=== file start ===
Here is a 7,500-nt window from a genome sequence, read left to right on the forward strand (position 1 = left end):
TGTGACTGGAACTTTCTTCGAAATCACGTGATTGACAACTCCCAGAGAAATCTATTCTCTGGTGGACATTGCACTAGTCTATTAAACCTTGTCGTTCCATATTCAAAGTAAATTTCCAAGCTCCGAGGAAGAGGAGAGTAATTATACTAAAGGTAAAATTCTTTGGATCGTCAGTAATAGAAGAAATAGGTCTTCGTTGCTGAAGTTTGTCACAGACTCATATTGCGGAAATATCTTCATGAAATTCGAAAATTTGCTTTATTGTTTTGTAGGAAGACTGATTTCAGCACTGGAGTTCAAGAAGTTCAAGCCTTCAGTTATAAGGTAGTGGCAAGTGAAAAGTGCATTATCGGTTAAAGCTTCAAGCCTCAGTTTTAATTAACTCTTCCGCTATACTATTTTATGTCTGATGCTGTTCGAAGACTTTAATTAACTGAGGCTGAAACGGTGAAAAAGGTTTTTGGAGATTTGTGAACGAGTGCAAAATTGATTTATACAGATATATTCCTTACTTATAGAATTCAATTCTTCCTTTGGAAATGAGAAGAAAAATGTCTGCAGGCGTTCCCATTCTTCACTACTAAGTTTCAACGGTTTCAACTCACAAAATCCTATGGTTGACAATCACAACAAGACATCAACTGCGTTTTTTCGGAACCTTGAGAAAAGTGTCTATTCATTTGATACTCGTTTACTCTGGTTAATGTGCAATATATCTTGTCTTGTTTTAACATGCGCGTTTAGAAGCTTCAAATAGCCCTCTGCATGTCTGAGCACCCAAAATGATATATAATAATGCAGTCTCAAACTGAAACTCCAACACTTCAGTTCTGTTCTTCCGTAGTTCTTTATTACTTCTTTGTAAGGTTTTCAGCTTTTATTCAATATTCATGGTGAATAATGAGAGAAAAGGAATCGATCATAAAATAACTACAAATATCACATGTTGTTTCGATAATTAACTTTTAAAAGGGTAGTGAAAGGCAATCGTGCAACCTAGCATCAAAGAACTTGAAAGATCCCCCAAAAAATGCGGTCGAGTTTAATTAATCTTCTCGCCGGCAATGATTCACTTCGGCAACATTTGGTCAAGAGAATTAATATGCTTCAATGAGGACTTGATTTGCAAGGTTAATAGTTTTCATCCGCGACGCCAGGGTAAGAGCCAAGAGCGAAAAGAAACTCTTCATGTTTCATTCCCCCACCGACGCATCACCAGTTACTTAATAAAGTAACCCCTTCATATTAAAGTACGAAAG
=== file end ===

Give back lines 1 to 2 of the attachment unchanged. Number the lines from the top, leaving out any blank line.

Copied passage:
Here is a 7,500-nt window from a genome sequence, read left to right on the forward strand (position 1 = left end):
TGTGACTGGAACTTTCTTCGAAATCACGTGATTGACAACTCCCAGAGAAATCTATTCTCTGGTGGACATTGCACTAGTCTATTAAACCTTGTCGTTCCATATTCAAAGTAAATTTCCAAGCTCCGAGGAAGAGGAGAGTAATTATACTAAAGGTAAAATTCTTTGGATCGTCAGTAATAGAAGAAATAGGTCTTCGTTGCTGAAGTTTGTCACAGACTCATATTGCGGAAATATCTTCATGAAATTCGAAAATTTGCTTTATTGTTTTGTAGGAAGACTGATTTCAGCACTGGAGTTCAAGAAGTTCAAGCCTTCAGTTATAAGGTAGTGGCAAGTGAAAAGTGCATTATCGGTTAAAGCTTCAAGCCTCAGTTTTAATTAACTCTTCCGCTATACTATTTTATGTCTGATGCTGTTCGAAGACTTTAATTAACTGAGGCTGAAACGGTGAAAAAGGTTTTTGGAGATTTGTGAACGAGTGCAAAATTGATTTATACAGATATATTCCTTACTTATAGAATTCAATTCTTCCTTTGGAAATGAGAAGAAAAATGTCTGCAGGCGTTCCCATTCTTCACTACTAAGTTTCAACGGTTTCAACTCACAAAATCCTATGGTTGACAATCACAACAAGACATCAACTGCGTTTTTTCGGAACCTTGAGAAAAGTGTCTATTCATTTGATACTCGTTTACTCTGGTTAATGTGCAATATATCTTGTCTTGTTTTAACATGCGCGTTTAGAAGCTTCAAATAGCCCTCTGCATGTCTGAGCACCCAAAATGATATATAATAATGCAGTCTCAAACTGAAACTCCAACACTTCAGTTCTGTTCTTCCGTAGTTCTTTATTACTTCTTTGTAAGGTTTTCAGCTTTTATTCAATATTCATGGTGAATAATGAGAGAAAAGGAATCGATCATAAAATAACTACAAATATCACATGTTGTTTCGATAATTAACTTTTAAAAGGGTAGTGAAAGGCAATCGTGCAACCTAGCATCAAAGAACTTGAAAGATCCCCCAAAAAATGCGGTCGAGTTTAATTAATCTTCTCGCCGGCAATGATTCACTTCGGCAACATTTGGTCAAGAGAATTAATATGCTTCAATGAGGACTTGATTTGCAAGGTTAATAGTTTTCATCCGCGACGCCAGGGTAAGAGCCAAGAGCGAAAAGAAACTCTTCATGTTTCATTCCCCCACCGACGCATCACCAGTTACTTAATAAAGTAACCCCTTCATATTAAAGTACGAAAG